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The Dying Civil Jury Trial

Civil jury trials constitute less than 1% of dispositions in federal and state courts.  Although the federal Constitution guarantees the right of a civil jury trial, the number of litigated civil issues has been on a steady decline.  What exactly happened for civil jury trials to decline?  The process leading to trial, and the civil jury trial itself, has become so long, expensive, and so unpredictable that most would rather settle than endure the pain.

Expense for civil cases grows with every hour spent on trial preparation and doctor and expert witness fees. In addition, time takes a toll on the desire to wait for trial as some cases can take years to complete.

The National Center for State Courts (NCSC) has developed a model for estimating civil litigation costs, known as the Civil Litigation Cost Model (CLCM).  This model provides an overview of typical costs during various litigation tasks and their billing rates. The NCSC gives the example that a car wreck case may resolve quickly after initiation and may incur less than $10,000 in fees.  However, the total costs of the same case can also exceed $100,000 per side if the case goes to trial before settlement can occur.  This model provides insight into the variability of costs from case to case and the uncertainty of recouping expenses at the completion of trial.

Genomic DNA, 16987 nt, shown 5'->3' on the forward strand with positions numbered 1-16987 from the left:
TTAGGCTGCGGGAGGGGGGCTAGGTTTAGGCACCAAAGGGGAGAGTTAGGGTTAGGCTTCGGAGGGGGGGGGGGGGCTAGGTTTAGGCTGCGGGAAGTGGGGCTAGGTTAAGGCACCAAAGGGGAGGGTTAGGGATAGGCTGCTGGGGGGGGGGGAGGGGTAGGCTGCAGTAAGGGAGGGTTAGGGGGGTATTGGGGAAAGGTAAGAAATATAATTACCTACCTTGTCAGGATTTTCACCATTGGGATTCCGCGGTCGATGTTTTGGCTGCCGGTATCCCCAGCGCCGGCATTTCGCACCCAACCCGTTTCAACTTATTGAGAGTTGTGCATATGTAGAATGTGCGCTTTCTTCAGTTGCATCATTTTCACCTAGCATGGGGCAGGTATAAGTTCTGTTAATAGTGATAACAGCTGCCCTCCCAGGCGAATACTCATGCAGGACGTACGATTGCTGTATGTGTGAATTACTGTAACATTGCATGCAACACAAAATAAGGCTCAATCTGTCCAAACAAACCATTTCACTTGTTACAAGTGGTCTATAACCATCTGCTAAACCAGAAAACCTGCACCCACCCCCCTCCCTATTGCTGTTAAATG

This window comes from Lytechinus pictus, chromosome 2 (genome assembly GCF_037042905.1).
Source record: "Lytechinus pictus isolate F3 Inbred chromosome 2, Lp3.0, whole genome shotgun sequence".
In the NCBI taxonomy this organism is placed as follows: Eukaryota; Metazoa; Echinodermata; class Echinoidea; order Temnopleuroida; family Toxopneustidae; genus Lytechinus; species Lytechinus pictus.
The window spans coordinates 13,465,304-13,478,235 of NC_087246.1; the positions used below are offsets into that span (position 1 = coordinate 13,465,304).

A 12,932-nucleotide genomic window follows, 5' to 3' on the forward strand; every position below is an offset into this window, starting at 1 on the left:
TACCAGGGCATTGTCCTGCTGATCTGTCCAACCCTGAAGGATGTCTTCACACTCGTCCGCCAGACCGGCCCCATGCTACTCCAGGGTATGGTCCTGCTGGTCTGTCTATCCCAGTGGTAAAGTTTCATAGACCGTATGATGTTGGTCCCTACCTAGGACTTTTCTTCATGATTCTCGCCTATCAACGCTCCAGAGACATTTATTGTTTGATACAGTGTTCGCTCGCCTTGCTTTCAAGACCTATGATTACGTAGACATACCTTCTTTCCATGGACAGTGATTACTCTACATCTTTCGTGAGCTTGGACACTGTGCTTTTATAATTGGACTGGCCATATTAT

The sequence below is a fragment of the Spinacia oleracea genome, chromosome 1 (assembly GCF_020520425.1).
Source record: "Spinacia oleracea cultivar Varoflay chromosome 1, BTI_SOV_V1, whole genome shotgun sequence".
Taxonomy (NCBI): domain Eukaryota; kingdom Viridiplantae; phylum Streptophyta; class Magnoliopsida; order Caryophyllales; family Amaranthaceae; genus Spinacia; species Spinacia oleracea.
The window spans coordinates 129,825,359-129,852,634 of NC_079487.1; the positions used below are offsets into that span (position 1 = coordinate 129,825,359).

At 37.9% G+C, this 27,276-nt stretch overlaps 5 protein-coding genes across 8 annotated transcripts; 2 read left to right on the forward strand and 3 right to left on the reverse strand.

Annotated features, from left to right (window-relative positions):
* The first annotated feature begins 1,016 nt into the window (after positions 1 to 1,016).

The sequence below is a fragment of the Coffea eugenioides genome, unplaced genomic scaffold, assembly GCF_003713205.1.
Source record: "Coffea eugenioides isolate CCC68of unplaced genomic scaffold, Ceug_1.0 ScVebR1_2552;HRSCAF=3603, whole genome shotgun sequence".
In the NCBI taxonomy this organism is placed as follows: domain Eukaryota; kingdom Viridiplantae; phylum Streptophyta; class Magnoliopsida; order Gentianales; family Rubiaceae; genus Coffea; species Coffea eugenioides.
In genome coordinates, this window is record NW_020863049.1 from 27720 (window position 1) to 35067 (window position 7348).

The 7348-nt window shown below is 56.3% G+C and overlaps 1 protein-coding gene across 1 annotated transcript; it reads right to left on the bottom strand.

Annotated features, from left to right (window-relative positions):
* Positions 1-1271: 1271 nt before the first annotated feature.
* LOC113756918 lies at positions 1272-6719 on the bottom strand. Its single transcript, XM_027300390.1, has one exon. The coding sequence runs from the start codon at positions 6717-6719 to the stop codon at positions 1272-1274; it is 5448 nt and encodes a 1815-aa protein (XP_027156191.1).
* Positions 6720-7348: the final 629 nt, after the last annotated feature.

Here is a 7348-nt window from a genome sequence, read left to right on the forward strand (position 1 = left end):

Fairly recent statistics in Indiana show that in 2015, there were only 1,160 jury trials across the state's 92 counties out of 1,361,787 new criminal, civil, infraction and ordinance violations filed in the state.

Despite these statistics, we prepare every case for trial. This is the only way to ensure our clients are treated fairly and taken seriously.

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Brian Custy